This division comprises plants of the most diverse habit and character. The evergreen element is furnished almost exclusively by the numerous green and variegated Ivies. For covering a north wall nothing equals the Ivy, and some of the handsome low-growing variegated varieties are worthy of a little space in more favoured aspects. A very valuable evergreen shrub for walls or banks is the Cotoneaster microphylla, whose scarlet berries and rich dark green foliage are very effective in winter; and with this we might associate Crataegus Pyracantha. Some of the Honeysuckles are nearly or quite evergreen. The best is Lonicera brachypoda, with its prettily variegated variety aureo-reticulata, though we should mention that this species succumbs to very severe frosts. Another, though rare, evergreen climber is Ercilla spicata, which will attach itself to a wall or tree in the same way as the Ivies. When we turn to the deciduous class, we meet with greater variety, and many species with very brilliant flowers. For general purposes, where lightness and elegance are essential (for walls, trellis-work, festoons, bowers, etc.), the many species and varieties of the genus Clematis are amongst the most desirable. The large-flowered hybrid varieties of the Eastern species are exceedingly beautiful, but the fragrant C. Flammula, with small white flowers, should not be totally neglected in favour of its more showy relatives. C. montana, too, should not be omitted, on account of its early flowering season. The common White Jessamine (Jasminum officinale) should be mentioned in conjunction with Clematis Flammula. Wistaria Chinensis, with its long pendent racemes of blue flowers; and Tecoma radicans, with large panicles of orange-scarlet flowers, are two of the showiest of shrubby climbers, and suitable for covering large spaces on a south or south-western aspect. Several of the hardy Honeysuckles are esteemed for the agreeable fragrance of their less pretentious flowers. The varieties of the hardy Passion Flower (Passiflora coerulea) succeed well against a south wall, especially in the south and west in the vicinity of the sea. Cydonia Japonica, Jasminum nudiflorum, and some species of Lonicera, produce their flowers in winter or spring before the appearance of the leaves. Amongst Roses we have a great variety of climbing or trailing habit, and, in addition to these, many of the tenderer varieties of the Tea and other sections are commonly trained against a wall. The Climbing Roses belong to the groups Systylae and Banksianae, for particulars of which see pp. 167 to 171. We may mention here Rennet's Seedling, or Thoresbyana, as one of the most vigorous and free-flowering of this class. Lycium Barbarum, although not very showy, is a good climber for planting in confined places in towns. Periploca Graeca, Wistaria brachybotrys, W. frutescens, and other species, Jasmi-num revolutum, Bignonia capreolata, Schizandra Chinensis, and Parechites Thunbergii, are less commonly grown deciduous flowering shrubby climbers, and for the greater part require slight protection in most parts of Britain.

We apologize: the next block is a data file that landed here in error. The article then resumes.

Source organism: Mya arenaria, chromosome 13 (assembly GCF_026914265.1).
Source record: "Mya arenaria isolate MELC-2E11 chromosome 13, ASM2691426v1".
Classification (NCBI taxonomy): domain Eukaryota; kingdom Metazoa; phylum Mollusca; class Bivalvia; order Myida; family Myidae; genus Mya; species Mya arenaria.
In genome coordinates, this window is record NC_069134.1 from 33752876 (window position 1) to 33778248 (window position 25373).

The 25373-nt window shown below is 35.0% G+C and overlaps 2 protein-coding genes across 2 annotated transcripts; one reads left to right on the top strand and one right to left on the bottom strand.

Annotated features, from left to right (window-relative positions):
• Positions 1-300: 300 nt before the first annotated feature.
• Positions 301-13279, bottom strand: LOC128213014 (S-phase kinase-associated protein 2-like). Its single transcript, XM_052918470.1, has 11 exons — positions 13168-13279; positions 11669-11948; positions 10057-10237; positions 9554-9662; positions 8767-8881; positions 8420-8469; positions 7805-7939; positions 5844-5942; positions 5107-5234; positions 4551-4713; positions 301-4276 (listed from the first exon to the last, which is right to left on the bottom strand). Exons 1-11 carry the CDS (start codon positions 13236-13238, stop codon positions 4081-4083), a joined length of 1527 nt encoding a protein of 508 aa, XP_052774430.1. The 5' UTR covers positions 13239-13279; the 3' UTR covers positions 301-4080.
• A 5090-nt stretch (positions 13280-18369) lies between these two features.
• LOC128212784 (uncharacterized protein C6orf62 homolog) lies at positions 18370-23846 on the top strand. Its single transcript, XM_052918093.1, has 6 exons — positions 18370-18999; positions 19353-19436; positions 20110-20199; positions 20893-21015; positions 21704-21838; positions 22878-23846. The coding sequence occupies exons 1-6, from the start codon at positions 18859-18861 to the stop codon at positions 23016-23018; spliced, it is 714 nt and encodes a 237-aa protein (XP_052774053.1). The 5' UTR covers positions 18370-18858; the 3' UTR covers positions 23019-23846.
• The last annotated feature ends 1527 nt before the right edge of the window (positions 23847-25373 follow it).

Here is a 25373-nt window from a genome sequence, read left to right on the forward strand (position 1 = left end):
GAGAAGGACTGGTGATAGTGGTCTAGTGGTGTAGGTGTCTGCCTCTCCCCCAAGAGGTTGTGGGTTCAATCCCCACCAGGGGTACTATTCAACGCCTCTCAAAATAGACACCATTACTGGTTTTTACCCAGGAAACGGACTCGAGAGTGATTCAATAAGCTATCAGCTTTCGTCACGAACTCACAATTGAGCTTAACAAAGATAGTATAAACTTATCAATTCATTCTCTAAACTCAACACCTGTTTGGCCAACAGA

A few deciduous shrubs of this class are included on account of their ornamental foliage. The one most widely known is Vitis quinquefolia, the Virginian Creeper. There are several other Vines in cultivation, but none that surpasses the foregoing. They include several North American and one Japanese species, besides some peculiar varieties of the common Grape Vine. Aristolochia Sipho and Menispermum Canadense have large cordate leaves, and are very effective when associated with some of the more brilliant-flowered shrubs. The former is rather tender, and should only be planted in sheltered situations.